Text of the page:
After more than a year of infighting, President Joe Biden’s climate agenda has cleared a significant hurdle. On Sunday, Senate Democrats passed the Inflation Reduction Act of 2022 in a 51-50 decision that went along party lines and saw Vice President Kamala Harris cast the tie-breaking vote, reports The Washington Post. If passed by the House, the 755-page bill would authorize the single largest expenditure to combat climate change in the nation’s history. In all, the legislation calls for $370 billion in spending to reduce US greenhouse emissions by approximately 40 percent by the end of this decade.
Among the climate change provisions most likely to affect consumers is a . The Inflation Reduction Act would provide up to $7,500 in subsidies for electric SUVs, trucks and vans that cost less than $80,000 and cars under $55,000. It would also allow people to claim up to $4,000 when buying a used EV. In both cases, an income ceiling would prevent those who make more than the average American from taking advantage of the legislation.
On top of EV subsidies, the $370 billion in investments set aside by the bill would incentivize the building of wind, solar and other renewable power sources. The act also calls for the creation of a $1.5 billion program that would pay companies that reduce their methane output.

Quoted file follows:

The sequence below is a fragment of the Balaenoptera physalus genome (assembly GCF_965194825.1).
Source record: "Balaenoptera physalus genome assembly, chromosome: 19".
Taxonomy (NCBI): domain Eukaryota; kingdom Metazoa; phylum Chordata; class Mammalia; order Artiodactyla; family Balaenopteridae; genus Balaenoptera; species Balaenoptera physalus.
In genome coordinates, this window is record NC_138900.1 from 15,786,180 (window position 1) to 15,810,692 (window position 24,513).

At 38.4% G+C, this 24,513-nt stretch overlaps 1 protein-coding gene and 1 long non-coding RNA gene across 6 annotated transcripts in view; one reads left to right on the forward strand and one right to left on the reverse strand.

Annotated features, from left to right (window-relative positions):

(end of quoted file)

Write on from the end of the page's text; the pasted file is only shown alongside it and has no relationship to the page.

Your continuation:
With Sunday’s vote, the Inflation Reduction Act now moves to the House, which will return from its summer recess on Friday. For much of 2021 and the first half of 2022, President Biden’s looked doomed to go nowhere due to opposition from Senator Joe Manchin of West Virginia. In late July, however, Manchin and Senate Majority Leader Chuck Schumer announced they had come to a compromise.
In exchange for his support, the Inflation Reduction Act includes a provision that would see the federal government reinstate canceled oil and gas leases in the Gulf of Mexico and Alaska’s Cook Inlet. While that concession upset environmentalists, it’s not expected to undo the good the Inflation Reduction Act is poised to do for the environment. According to one the bill could reduce US greenhouse emissions by about 6.3 billion tons through 2032.
All products recommended by Engadget are selected by our editorial team, independent of our parent company. Some of our stories include affiliate links. If you buy something through one of these links, we may earn an affiliate commission.